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Q & A: Hitting a Bottle of Ketchup

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Most recent answer: 10/22/2007
use Newtons laws to explain this:to pour ketchup from a bottle we hit the bottle
- dena (age 16)

  Hi Dena,

  Well, Iíve always found that hitting a bottle of ketchup almost always has one of two undesirable consequences.   The most usual outcome is that nothing happens and I have to hit the bottle again (sometimes I smash my hamburger in the process).  The more rare outcome is that a great glob of ketchup comes rushing out, soaking my hamburger and  also innocent bystanders, causing me to grin sheepishly and apologize.  Only in rare instances does the desired amount of ketchup come out of the bottle (and why should it?  The bottle doesnít know how much ketchup I want on my hamburger).  Iím going hold off on explaining Newtonís laws to the end because I have better advice, gained from many tries at this problem (and not calculating anything).

The best technique Iíve found through trial and error and a little bit of sense is to tip the ketchup bottle at about a 30-degree angle with respect to the horizontal, the neck pointing at my hamburger.  I then shake the bottle up and down, in a mostly vertical direction (or even mostly rotating it, see below).  At the end of a downwards shake, I make sure the acceleration in the upwards direction is large, stopping the bottleís downward motion, helping to dislodge the ketchup.

The reason to do it this way is that in order for ketchup to come out of the bottle, air has to go in.  A full bottle of ketchup usually has the surface of the ketchup in a thin horizontal disk in the neck, when the ketchup bottle is upright.  The ketchup in the disk may even be a little thicker, due to evaporation, than elsewhere, plugging up the neck. Getting the ketchup out and the air in past this plug in the thin neck is the hard part.

If you hold the ketchup bottle exactly vertical, upside down, and expect ketchup to fall out, air has to squeeze in on one side of the neck and ketchup down the other.  Which side of the neck is chosen is a question of "spontaneous symmetry breaking" (although details of which part of the ketchup in the neck is the runniest will make a difference).  If the ketchup has a hard time picking which part will flow down and which part will give way to the air, it will make for a harder time getting your ketchup out.  The main goal is to break the symmetry deliberately, allowing both gravity and the external acceleration to force the ketchup in the plug down one side of the bottleís neck in preference to the other -- hence the angle between the bottle and the shaking direction.  I find that far less shaking is needed in order to get ketchup to move when you make it run down the side of the neck in this way, and therefore it is much easier to get the desired amount of ketchup out.  In fact, shaking the whole bottle is usually not necessary -- you may shake the bottle by rotating it about its center of mass, and only the neck really has to accelerate much here -- accelerating the rest of the bottle wastes your effort at best and makes ketchup go everywhere at worst.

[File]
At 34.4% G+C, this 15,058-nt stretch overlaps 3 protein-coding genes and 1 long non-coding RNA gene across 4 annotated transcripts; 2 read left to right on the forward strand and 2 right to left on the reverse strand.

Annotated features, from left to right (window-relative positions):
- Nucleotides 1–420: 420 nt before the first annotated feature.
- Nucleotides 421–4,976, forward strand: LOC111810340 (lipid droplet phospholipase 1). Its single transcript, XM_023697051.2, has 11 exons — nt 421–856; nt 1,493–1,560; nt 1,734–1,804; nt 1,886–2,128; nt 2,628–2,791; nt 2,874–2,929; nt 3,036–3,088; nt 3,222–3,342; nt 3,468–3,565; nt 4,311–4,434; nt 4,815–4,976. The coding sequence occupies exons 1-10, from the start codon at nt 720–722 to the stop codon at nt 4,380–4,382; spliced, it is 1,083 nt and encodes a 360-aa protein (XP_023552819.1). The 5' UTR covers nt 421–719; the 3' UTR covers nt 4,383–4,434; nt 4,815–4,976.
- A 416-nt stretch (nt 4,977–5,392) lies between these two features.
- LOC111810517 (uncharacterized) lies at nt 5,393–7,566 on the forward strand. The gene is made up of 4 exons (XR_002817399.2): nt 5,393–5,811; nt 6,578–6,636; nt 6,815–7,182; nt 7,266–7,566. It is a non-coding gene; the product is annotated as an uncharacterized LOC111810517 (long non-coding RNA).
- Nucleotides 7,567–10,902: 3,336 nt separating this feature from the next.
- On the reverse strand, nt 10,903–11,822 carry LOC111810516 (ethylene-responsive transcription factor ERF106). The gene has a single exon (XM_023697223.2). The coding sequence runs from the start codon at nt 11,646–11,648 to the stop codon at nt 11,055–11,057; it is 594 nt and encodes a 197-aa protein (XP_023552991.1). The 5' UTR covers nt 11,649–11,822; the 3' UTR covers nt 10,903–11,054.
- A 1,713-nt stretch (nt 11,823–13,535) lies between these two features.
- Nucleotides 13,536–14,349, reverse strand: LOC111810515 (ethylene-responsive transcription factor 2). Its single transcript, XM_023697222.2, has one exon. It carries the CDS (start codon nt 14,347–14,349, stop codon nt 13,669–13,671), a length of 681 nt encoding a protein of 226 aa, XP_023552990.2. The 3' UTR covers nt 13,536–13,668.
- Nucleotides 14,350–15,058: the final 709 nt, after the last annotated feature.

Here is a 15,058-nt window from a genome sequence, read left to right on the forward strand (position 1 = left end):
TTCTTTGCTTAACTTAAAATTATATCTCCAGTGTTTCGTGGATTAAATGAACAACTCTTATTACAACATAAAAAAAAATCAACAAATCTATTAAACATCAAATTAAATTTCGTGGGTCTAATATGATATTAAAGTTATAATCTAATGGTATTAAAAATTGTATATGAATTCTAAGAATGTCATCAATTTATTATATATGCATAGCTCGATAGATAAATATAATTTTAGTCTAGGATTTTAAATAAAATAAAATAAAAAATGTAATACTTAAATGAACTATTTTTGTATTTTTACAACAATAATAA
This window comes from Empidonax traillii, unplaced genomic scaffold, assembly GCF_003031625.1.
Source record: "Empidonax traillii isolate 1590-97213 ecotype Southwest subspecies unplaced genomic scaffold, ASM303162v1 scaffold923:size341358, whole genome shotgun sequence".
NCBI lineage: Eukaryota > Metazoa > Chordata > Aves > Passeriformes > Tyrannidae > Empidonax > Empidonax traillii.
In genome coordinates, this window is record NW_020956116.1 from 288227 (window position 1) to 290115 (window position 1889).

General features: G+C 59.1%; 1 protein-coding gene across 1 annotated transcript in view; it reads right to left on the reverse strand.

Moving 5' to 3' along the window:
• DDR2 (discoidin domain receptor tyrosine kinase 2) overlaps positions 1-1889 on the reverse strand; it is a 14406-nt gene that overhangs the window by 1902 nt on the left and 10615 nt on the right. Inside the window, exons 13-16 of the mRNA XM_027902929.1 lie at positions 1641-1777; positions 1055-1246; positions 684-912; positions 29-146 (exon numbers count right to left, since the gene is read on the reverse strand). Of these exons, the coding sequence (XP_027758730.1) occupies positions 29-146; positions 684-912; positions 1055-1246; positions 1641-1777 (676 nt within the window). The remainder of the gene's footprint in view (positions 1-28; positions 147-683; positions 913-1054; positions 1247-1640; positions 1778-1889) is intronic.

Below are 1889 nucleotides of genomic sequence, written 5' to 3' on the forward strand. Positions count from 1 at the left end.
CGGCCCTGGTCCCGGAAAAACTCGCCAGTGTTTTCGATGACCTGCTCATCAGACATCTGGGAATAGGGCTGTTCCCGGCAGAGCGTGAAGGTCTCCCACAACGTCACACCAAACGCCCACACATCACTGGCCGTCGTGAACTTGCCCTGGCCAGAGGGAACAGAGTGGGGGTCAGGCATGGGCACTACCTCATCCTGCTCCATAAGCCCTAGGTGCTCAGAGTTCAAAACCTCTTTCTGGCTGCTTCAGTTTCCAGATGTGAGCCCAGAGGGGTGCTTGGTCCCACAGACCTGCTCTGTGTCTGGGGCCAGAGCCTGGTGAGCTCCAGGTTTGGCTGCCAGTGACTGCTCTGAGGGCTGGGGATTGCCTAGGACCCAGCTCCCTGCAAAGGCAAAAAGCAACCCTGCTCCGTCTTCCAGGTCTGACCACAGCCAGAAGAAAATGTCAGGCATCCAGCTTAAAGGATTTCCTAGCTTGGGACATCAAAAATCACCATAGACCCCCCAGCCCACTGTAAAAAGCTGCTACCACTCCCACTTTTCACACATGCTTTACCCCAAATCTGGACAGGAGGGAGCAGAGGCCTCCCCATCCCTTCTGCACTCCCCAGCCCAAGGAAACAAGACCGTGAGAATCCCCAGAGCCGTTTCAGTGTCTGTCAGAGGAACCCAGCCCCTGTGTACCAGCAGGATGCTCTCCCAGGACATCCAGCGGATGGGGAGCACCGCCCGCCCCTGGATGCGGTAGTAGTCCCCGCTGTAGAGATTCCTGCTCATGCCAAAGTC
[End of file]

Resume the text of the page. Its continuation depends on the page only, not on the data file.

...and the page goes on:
Now to answer the question you asked, about hitting the ketchup bottle, and Newtonís laws.  If you hit a bottle of ketchup, you push on the bottle with your hand and both the bottle and the ketchup inside accelerate in the same direction -- towards your food.  This by itself wonít make ketchup come out (see outcome #1) because ketchup is forced back inside the bottle if you hit the bottom.  And who wants to hit the top?  What eventually makes ketchup come out (sometimes -- outcome #2)  is that you are holding the bottle with your other hand, and to keep the bottle from flying at your food after you hit it, you have to slow it down.  Your other hand imparts another force to the bottle and to the ketchup, in the opposite direction to the original hitís impulse.  While the original hit came from the closed side of the bottle, the force needed to accelerate the ketchup in the opposite direction has to be supplied by the sides of the bottle walls and part of the bottleís neck.  Thereís also suction from the back side due to the fact that no air usually gets in (see above), which really isnít a force, itís the difference between the force due to ambient air pressure at the neck and the lack of air pressure at the bottom of the bottle.  The open neck cannot push on the ketchup,  so the ketchup should fall out in this deceleration process.  But itís usually plugged up, and forces are usually not the problem.  Getting a plug of ketchup unstuck and air to flow in usually is the problem.


(published on 10/22/2007)

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